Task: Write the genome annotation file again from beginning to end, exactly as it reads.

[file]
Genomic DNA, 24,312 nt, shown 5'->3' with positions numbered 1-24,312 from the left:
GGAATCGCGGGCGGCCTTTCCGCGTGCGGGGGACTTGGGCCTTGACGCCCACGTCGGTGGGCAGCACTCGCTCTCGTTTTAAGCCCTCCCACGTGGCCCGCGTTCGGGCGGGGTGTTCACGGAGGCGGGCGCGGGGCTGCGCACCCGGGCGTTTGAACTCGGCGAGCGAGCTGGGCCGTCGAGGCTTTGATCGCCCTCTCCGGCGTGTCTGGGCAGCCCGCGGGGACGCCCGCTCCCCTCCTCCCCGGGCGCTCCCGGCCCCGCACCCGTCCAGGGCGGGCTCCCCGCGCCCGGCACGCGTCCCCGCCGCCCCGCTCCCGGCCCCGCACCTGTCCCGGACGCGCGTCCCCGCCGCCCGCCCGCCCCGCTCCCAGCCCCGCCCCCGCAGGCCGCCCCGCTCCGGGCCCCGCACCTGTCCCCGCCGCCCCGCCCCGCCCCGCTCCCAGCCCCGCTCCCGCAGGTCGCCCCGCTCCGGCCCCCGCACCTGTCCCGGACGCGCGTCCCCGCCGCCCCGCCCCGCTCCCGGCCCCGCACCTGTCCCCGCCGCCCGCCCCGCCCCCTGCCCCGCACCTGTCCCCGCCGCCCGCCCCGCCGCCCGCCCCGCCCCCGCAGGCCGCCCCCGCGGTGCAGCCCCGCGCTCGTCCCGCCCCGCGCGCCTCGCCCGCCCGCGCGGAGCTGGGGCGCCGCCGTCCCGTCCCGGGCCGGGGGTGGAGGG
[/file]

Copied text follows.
Genomic DNA, 24,312 nt, shown 5'->3' with positions numbered 1-24,312 from the left:
GGAATCGCGGGCGGCCTTTCCGCGTGCGGGGGACTTGGGCCTTGACGCCCACGTCGGTGGGCAGCACTCGCTCTCGTTTTAAGCCCTCCCACGTGGCCCGCGTTCGGGCGGGGTGTTCACGGAGGCGGGCGCGGGGCTGCGCACCCGGGCGTTTGAACTCGGCGAGCGAGCTGGGCCGTCGAGGCTTTGATCGCCCTCTCCGGCGTGTCTGGGCAGCCCGCGGGGACGCCCGCTCCCCTCCTCCCCGGGCGCTCCCGGCCCCGCACCCGTCCAGGGCGGGCTCCCCGCGCCCGGCACGCGTCCCCGCCGCCCCGCTCCCGGCCCCGCACCTGTCCCGGACGCGCGTCCCCGCCGCCCGCCCGCCCCGCTCCCAGCCCCGCCCCCGCAGGCCGCCCCGCTCCGGGCCCCGCACCTGTCCCCGCCGCCCCGCCCCGCCCCGCTCCCAGCCCCGCTCCCGCAGGTCGCCCCGCTCCGGCCCCCGCACCTGTCCCGGACGCGCGTCCCCGCCGCCCCGCCCCGCTCCCGGCCCCGCACCTGTCCCCGCCGCCCGCCCCGCCCCCTGCCCCGCACCTGTCCCCGCCGCCCGCCCCGCCGCCCGCCCCGCCCCCGCAGGCCGCCCCCGCGGTGCAGCCCCGCGCTCGTCCCGCCCCGCGCGCCTCGCCCGCCCGCGCGGAGCTGGGGCGCCGCCGTCCCGTCCCGGGCCGGGGGTGGAGGG